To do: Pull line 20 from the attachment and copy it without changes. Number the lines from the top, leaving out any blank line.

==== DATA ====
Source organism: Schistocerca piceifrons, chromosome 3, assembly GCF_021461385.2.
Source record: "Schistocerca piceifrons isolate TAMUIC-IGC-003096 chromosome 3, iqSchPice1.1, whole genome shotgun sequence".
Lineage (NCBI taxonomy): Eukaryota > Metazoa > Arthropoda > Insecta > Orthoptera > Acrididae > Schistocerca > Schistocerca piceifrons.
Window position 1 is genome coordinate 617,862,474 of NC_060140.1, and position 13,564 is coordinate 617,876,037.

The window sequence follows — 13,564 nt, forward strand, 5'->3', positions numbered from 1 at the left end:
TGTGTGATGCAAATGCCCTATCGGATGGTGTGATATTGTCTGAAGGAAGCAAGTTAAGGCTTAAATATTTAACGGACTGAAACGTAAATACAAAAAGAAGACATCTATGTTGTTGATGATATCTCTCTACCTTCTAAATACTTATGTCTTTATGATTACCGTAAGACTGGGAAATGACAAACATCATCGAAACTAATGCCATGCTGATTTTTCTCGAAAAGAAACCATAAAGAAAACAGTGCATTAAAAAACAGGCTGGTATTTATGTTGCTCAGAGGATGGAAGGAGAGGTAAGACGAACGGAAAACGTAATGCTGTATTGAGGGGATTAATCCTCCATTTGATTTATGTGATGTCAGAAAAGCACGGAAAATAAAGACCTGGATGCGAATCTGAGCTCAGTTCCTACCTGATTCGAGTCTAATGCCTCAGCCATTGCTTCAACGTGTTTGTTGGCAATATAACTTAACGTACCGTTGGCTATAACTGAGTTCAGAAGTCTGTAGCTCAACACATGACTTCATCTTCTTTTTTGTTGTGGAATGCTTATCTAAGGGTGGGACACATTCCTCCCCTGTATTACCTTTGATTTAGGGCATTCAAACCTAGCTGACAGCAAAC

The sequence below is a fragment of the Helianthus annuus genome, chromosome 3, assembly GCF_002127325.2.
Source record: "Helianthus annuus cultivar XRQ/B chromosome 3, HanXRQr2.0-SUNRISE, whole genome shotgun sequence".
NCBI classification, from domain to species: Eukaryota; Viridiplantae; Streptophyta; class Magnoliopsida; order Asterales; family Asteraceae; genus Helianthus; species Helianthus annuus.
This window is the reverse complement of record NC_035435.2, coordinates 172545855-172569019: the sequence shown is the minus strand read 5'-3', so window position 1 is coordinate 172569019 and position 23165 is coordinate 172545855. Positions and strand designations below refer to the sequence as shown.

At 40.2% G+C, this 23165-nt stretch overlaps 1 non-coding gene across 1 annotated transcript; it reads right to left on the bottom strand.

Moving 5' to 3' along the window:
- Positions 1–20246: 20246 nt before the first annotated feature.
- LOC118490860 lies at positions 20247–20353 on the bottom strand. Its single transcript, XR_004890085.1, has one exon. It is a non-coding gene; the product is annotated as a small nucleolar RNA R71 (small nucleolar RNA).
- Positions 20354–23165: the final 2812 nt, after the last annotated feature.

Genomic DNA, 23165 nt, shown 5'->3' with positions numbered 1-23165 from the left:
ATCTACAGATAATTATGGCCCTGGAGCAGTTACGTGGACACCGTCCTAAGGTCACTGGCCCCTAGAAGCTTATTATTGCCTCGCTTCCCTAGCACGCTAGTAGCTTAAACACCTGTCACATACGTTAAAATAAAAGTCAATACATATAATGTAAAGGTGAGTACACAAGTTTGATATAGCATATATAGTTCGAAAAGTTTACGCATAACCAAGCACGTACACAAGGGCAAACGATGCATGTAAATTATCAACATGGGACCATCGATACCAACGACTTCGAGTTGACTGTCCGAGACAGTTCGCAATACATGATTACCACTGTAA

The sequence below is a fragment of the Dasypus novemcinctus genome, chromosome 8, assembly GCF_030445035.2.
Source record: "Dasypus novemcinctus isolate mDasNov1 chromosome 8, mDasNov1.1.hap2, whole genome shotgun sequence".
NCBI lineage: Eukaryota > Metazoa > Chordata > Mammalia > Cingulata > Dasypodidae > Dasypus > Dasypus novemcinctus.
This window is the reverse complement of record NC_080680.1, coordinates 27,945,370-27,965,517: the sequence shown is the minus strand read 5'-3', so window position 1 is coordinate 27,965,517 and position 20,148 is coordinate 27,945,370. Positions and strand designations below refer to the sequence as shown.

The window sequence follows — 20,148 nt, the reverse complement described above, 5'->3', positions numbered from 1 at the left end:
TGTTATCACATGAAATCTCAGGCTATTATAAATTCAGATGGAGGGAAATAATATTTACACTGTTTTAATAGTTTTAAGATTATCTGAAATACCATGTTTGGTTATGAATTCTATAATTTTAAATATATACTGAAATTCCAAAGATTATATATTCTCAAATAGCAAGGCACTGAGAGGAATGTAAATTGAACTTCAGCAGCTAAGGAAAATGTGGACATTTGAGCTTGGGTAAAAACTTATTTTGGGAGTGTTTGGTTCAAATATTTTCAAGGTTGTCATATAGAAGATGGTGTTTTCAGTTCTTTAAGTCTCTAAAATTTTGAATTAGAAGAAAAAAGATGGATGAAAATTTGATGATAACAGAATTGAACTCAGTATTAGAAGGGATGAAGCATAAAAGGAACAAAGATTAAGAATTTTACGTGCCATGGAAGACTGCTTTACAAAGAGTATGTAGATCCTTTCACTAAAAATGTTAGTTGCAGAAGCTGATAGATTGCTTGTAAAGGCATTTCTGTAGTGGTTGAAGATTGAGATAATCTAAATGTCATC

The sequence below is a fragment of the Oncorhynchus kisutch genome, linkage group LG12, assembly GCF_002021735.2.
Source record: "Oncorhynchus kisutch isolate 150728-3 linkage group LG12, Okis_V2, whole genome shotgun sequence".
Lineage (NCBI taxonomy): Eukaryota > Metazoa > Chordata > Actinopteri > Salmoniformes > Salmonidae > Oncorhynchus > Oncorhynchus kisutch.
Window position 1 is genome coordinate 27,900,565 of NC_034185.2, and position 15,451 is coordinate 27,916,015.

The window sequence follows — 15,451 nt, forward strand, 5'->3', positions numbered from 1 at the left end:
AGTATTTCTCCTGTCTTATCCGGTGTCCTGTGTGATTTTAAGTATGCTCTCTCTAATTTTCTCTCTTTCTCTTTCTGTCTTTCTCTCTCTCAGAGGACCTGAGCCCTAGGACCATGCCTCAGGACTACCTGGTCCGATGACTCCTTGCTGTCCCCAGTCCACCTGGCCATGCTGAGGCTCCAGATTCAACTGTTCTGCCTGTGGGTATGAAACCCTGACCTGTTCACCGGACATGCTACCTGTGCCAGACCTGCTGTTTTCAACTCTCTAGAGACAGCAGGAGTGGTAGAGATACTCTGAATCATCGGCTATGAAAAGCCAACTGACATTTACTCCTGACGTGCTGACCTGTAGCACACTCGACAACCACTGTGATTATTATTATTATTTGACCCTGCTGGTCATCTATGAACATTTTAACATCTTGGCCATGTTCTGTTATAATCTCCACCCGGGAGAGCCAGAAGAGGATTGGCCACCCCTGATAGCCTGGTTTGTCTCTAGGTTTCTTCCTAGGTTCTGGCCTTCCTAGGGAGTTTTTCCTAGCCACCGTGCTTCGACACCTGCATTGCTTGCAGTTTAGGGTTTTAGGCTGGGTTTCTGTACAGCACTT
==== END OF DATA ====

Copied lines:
NCBI lineage: Eukaryota > Metazoa > Chordata > Mammalia > Cingulata > Dasypodidae > Dasypus > Dasypus novemcinctus.